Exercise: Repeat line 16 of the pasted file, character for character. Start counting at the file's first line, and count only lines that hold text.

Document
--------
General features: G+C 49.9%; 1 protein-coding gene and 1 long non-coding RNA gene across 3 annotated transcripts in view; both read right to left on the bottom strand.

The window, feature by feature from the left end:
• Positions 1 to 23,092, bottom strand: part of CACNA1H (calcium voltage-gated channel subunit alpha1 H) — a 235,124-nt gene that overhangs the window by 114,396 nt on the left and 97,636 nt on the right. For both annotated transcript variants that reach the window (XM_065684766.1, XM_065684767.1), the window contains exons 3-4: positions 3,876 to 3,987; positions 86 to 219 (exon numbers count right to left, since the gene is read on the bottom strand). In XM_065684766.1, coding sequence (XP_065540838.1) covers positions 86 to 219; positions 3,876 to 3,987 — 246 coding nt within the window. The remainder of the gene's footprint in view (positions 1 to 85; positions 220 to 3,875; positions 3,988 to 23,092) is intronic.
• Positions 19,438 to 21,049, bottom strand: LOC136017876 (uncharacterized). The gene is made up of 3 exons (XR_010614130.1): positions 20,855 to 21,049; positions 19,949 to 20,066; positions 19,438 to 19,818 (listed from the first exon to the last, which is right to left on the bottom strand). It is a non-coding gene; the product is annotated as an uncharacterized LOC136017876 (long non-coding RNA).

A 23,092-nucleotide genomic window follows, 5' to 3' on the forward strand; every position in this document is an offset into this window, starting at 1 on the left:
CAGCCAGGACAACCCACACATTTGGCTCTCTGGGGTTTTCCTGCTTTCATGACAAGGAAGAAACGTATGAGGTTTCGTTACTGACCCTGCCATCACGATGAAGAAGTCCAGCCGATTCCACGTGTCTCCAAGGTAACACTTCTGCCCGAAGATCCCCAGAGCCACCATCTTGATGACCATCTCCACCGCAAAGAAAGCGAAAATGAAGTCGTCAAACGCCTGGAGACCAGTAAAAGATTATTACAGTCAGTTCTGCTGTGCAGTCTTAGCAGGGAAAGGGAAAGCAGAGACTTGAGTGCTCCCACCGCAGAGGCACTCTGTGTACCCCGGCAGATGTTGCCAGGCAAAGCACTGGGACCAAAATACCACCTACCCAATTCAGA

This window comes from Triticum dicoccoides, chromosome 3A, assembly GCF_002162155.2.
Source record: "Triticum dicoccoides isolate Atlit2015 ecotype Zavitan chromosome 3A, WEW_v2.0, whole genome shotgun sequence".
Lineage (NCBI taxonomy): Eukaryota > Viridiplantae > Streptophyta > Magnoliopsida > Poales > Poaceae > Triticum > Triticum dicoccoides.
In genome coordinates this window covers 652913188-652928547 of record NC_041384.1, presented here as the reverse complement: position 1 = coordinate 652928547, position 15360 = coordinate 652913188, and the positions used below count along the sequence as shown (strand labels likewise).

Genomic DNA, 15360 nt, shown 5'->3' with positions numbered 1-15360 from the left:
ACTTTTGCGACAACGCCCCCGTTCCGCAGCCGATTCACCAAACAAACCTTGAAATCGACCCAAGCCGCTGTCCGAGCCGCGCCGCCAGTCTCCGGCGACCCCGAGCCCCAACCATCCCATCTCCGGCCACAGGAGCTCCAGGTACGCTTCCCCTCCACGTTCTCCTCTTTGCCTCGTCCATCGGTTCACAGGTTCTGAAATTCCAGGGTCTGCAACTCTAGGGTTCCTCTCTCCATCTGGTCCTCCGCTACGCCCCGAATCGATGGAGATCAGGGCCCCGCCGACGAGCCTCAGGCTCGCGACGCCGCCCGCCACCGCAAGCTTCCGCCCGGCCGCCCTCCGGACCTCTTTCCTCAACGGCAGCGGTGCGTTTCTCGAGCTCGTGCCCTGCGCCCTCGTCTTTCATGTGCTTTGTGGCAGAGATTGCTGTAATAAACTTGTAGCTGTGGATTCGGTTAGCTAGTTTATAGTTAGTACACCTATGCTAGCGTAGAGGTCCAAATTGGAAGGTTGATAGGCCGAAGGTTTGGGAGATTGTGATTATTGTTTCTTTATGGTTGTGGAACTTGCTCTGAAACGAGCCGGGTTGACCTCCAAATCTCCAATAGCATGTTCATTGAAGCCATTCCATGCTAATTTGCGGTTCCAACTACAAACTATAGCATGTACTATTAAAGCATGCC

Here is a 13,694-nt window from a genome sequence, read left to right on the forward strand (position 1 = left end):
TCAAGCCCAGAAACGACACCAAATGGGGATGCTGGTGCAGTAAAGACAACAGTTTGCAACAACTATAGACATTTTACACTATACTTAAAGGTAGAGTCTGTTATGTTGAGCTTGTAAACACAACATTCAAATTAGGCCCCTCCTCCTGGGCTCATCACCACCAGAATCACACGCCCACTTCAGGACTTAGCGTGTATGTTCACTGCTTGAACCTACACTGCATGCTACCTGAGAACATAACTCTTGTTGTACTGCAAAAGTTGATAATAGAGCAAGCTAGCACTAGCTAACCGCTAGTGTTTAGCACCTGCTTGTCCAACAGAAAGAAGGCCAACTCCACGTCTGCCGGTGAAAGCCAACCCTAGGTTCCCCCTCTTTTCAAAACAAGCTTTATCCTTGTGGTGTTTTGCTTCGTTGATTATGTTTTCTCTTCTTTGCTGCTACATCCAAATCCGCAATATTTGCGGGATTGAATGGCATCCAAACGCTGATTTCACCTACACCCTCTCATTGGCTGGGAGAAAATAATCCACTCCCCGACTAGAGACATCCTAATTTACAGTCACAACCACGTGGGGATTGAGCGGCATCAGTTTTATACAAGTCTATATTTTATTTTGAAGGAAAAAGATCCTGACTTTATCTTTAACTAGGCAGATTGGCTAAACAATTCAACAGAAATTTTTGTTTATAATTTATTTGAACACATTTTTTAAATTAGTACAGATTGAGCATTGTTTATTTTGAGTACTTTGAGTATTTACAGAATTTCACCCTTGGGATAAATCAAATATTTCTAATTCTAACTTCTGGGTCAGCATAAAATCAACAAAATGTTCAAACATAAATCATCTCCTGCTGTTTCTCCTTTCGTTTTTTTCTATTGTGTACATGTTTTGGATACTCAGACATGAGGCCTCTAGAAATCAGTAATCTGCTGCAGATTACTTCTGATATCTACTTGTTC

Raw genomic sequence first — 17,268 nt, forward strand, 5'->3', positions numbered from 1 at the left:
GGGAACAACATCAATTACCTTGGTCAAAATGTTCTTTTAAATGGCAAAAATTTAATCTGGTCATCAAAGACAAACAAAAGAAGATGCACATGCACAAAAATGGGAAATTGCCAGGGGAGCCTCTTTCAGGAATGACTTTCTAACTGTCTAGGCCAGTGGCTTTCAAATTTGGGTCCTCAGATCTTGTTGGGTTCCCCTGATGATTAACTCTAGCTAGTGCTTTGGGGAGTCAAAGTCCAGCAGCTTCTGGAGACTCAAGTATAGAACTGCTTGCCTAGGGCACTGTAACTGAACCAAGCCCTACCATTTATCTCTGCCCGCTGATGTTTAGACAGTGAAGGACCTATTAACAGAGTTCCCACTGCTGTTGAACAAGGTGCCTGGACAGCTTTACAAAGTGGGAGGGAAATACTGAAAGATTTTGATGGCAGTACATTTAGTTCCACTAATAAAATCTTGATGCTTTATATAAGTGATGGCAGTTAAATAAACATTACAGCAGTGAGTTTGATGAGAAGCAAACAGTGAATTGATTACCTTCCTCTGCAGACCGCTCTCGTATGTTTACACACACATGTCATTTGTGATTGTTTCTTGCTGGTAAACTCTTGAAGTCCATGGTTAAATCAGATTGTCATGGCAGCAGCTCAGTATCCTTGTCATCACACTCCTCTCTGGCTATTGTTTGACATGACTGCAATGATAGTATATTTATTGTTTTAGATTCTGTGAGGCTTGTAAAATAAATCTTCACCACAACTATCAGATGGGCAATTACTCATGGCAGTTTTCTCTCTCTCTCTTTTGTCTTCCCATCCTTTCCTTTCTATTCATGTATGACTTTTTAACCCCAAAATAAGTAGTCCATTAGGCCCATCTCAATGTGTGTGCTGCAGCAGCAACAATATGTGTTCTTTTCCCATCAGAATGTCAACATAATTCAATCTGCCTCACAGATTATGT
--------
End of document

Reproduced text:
GGGAACAACATCAATTACCTTGGTCAAAATGTTCTTTTAAATGGCAAAAATTTAATCTGGTCATCAAAGACAAACAAAAGAAGATGCACATGCACAAAAATGGGAAATTGCCAGGGGAGCCTCTTTCAGGAATGACTTTCTAACTGTCTAGGCCAGTGGCTTTCAAATTTGGGTCCTCAGATCTTGTTGGGTTCCCCTGATGATTAACTCTAGCTAGTGCTTTGGGGAGTCAAAGTCCAGCAGCTTCTGGAGACTCAAGTATAGAACTGCTTGCCTAGGGCACTGTAACTGAACCAAGCCCTACCATTTATCTCTGCCCGCTGATGTTTAGACAGTGAAGGACCTATTAACAGAGTTCCCACTGCTGTTGAACAAGGTGCCTGGACAGCTTTACAAAGTGGGAGGGAAATACTGAAAGATTTTGATGGCAGTACATTTAGTTCCACTAATAAAATCTTGATGCTTTATATAAGTGATGGCAGTTAAATAAACATTACAGCAGTGAGTTTGATGAGAAGCAAACAGTGAATTGATTACCTTCCTCTGCAGACCGCTCTCGTATGTTTACACACACATGTCATTTGTGATTGTTTCTTGCTGGTAAACTCTTGAAGTCCATGGTTAAATCAGATTGTCATGGCAGCAGCTCAGTATCCTTGTCATCACACTCCTCTCTGGCTATTGTTTGACATGACTGCAATGATAGTATATTTATTGTTTTAGATTCTGTGAGGCTTGTAAAATAAATCTTCACCACAACTATCAGATGGGCAATTACTCATGGCAGTTTTCTCTCTCTCTCTTTTGTCTTCCCATCCTTTCCTTTCTATTCATGTATGACTTTTTAACCCCAAAATAAGTAGTCCATTAGGCCCATCTCAATGTGTGTGCTGCAGCAGCAACAATATGTGTTCTTTTCCCATCAGAATGTCAACATAATTCAATCTGCCTCACAGATTATGT